Using the coefficients derived from the LASSO logistic regression models based on the primary set, we then constructed a formula to calculate for each patient. The LASSO coefficient profiles of the selected blood features are shown in Figure 3. The sarcopenia score is based on their personalized levels of the five features, where sarcopenia score = 2.091 + 1.109 × VSR + 0.797 × IMAC − 0.016 × Age − 0.374 × PMI − 0.019 × SMI. Using ROC curves, we classified patients into a sarcopenia type A and sarcopenia type B group with a nutritional score of −1.166 as the cut-off value. In the primary set, 63 patients (63/233, 27%) were classified into the sarcopenia type A group. The remaining 170 patients (73%) were classified into the sarcopenia type B group. No significant differences in the baseline characteristics were observed between the groups (all P>0.05), except for the sex variable (19/44 vs.105/65, P<0.001), hemoglobin (HGB) variable (130 vs. 137.5 g/L, P=0.006), white blood cell (WBC) count variable (6.07×109 vs. 6.745×109/L, P=0.017), total bilirubin variable (7.8 vs. 10.15 µmol/L, P=0.036), PMI variable (4.18 vs. 7.04 cm2/m2, P<0.001), SMI variable (37.02 vs. 45.01 cm2/m2, P<0.001), VSR variable (0.40 vs. 0.32 cm2/cm2, P=0.026), IMAC variable (−0.51 vs. −0.56, P<0.001) and hospital stay (14 vs.11.5 days, P=0.001). In addition, patients with sarcopenia type A had a significantly different 90-day mortality rate (4.76% vs. 0.59%; P=0.029), as listed in Table 2. According to univariable logistic regression analysis, sex, preoperative eosinophils (ES), preoperative alkaline phosphatase (ALP), preoperative γ-glutamyl transferase (GGT), preoperative lactate dehydrogenase (LDH), ALBI, maximum lesion size, blood transfusion (yes vs. no), macroscopic vascular invasion (yes vs. no), adrenal invasion (yes vs. no), surface area of hepatectomy (major vs. minor) increased the odds of major postoperative major complications. These variables were included in a multivariable logistic model, and the multivariate analyses revealed that preoperative GGT ≥63.5 U/L (OR, 2.527, 95% CI, 1.013–6.301, P =0.047), the major surface area of hepatectomy (OR, 3.210, 95% CI, 1.064–9.687, P =0.038) were identified as independent risk factors for postoperative complications (Table 3, Figure 4). Based on the results of the multivariate logistic analysis and LASSO logistic analysis, a nomogram integrating all significant independent factors was constructed to predict postoperative complications for HAE patients after liver resection (Figure 5A). The model had a good prediction capability with a C-index of 0.84 (95% CI, 0.72–0.96). In the validation set, the C-index of the nomogram for predicting postoper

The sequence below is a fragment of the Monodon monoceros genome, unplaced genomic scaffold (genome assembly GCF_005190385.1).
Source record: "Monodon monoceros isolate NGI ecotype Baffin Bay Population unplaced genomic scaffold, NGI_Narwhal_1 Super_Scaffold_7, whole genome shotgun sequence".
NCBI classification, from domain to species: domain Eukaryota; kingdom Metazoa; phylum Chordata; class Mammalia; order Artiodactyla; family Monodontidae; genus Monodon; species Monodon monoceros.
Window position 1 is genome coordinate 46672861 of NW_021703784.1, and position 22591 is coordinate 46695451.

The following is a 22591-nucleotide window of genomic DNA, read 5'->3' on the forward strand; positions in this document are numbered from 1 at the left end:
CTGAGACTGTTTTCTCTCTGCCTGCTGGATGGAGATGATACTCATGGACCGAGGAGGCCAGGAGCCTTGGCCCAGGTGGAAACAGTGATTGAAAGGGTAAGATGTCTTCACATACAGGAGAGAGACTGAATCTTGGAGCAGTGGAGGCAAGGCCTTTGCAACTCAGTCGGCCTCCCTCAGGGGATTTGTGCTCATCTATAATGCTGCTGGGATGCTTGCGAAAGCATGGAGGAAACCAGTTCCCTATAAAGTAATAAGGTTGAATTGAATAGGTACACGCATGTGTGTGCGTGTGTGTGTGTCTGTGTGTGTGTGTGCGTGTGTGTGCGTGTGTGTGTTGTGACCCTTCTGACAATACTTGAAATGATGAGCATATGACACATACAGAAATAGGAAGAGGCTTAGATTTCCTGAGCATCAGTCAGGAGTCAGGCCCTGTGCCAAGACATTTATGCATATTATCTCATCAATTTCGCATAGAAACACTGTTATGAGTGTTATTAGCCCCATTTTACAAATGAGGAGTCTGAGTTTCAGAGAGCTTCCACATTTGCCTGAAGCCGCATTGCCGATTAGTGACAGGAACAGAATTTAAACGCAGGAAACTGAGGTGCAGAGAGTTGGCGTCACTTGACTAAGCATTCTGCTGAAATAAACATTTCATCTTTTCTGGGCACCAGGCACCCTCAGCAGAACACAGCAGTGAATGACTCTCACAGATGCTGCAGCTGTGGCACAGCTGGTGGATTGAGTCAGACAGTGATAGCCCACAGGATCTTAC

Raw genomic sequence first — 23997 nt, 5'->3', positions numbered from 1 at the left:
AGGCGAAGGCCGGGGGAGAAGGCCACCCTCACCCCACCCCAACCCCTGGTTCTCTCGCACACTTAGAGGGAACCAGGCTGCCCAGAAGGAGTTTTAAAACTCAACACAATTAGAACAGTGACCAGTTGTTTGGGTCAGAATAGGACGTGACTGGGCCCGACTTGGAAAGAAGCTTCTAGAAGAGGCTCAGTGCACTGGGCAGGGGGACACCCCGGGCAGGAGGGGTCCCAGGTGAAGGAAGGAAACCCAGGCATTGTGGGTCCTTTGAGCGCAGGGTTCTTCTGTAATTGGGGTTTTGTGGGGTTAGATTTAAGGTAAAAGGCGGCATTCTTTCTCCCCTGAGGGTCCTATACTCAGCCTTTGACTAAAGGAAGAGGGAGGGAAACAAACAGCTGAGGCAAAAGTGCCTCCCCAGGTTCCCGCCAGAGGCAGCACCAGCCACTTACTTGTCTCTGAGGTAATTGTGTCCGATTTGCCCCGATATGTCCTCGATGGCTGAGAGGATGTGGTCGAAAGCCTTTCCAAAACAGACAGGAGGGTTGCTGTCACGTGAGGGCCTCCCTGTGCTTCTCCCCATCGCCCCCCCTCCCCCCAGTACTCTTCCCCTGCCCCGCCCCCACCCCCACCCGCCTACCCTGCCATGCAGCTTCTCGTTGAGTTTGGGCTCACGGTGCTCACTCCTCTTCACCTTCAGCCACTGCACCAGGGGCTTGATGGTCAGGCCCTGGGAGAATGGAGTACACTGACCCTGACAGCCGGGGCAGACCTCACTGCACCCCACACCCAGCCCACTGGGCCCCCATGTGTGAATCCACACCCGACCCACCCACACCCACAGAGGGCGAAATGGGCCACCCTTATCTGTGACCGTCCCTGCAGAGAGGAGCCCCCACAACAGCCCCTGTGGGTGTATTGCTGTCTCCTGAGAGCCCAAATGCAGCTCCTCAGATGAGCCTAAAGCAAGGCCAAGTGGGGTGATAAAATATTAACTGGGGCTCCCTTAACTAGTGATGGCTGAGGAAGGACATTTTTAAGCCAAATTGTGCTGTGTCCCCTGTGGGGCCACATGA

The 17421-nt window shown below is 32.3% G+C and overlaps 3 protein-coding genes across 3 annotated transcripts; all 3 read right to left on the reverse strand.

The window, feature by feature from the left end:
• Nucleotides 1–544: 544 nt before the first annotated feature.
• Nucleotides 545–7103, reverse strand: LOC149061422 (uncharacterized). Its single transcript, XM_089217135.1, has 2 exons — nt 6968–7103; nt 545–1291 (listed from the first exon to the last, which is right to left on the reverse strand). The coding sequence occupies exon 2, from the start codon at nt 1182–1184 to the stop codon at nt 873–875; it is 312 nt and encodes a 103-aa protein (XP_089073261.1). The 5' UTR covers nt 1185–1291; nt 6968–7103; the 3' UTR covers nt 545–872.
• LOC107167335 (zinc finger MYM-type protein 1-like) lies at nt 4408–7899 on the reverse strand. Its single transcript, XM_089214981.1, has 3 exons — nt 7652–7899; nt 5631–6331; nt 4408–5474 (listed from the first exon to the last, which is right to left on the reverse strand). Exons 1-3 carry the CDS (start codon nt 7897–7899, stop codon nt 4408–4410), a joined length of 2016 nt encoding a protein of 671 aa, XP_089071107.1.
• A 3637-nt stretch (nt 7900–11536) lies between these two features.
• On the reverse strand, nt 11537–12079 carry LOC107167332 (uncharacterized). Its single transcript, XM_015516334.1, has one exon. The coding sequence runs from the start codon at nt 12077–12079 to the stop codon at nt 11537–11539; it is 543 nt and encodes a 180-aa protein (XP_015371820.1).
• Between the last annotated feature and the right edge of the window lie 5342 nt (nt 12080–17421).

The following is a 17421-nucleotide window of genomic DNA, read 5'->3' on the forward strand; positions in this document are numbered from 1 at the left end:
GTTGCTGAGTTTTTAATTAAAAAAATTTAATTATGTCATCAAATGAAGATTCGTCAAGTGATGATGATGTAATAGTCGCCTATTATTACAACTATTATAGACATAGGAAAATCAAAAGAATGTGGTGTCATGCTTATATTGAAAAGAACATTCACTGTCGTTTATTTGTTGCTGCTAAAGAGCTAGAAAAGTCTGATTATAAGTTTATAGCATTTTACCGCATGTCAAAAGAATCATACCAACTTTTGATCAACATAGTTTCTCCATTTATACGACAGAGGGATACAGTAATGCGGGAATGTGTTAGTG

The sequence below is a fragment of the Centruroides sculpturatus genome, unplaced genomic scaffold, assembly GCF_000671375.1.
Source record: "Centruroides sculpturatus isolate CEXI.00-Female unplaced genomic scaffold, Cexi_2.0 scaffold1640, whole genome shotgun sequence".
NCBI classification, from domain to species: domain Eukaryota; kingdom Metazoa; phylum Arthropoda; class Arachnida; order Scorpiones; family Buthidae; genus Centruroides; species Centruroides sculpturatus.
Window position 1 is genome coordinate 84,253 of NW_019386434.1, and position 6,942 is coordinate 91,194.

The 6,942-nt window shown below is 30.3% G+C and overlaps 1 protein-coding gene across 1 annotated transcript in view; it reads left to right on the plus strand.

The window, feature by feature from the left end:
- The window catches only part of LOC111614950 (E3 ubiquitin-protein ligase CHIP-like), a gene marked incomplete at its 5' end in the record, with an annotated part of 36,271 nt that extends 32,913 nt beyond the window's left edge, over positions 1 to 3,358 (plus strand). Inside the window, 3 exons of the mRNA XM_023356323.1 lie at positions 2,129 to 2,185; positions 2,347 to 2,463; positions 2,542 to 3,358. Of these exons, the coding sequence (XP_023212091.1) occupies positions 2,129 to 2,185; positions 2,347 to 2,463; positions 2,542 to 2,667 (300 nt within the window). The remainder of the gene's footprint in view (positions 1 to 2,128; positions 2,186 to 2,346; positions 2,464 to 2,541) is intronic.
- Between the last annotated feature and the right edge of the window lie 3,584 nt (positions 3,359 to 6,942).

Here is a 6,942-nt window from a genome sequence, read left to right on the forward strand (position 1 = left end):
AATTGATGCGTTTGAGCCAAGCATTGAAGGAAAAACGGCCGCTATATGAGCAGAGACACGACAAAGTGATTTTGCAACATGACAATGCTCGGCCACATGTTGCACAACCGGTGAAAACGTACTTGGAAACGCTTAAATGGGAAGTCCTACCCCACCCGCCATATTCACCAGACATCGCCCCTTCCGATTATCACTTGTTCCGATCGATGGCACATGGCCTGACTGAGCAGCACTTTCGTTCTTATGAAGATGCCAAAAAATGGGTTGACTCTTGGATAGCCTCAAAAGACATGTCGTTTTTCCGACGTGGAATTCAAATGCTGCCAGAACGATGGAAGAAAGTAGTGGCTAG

ative complications was 0.92 (95% CI, 0.85 to 0.99), The calibration plot for the probability of postoperative complications showed an optimal agreement between the nomogram prediction and the actual observation in the primary and validation sets (Figure 5B, 5C). The decision curves of the nomograms for predicting postoperative complications are presented in the primary set and validation set are shown in Figure 6. In addition, in this research, we also analyzed the correlation between sarcopenia score and some indicators related to inflammation and nutritional metabolism. We found that the sarcopenia score was correlated with WBC count (r =−0.206, P =0.020), RDW (r =0.151, P =0.021), ALB level (r =−0.240, P<0.001), Scr/Scys (r =−0.259, P =0.002) and PNI score (r =−0.152, P =0.020; Figure S1).
Although HAE is regarded as a benign disease, due to the long-term growth of HAE lesions in the body and the trait of invasion along blood vessels and biliary structures, the lesions of HAE that exhibits tumor-like characteristics are typically large, multiple, or infringing on adjacent structures, and the first and second hepatic portal veins are involved at the first diagnosis (2,32). Surgical curative liver resection still remains the main treatment for end-stage HAE (24,36). While advances in surgical technique and perioperative management for HAE have dramatically decreased postoperative mortality and improved the clinical cure rate. However, due to the complexity of liver resection for HAE, the incidence of postoperative complications is still high (30,36). Severe postoperative complications would prolong the length of hospital stay, increase hospital costs, increase the probability of readmission and even worsen the long-term prognosis (24,37). Therefore, it is necessary to identify the risk factors for increased postoperative complications after liver resection for HAE.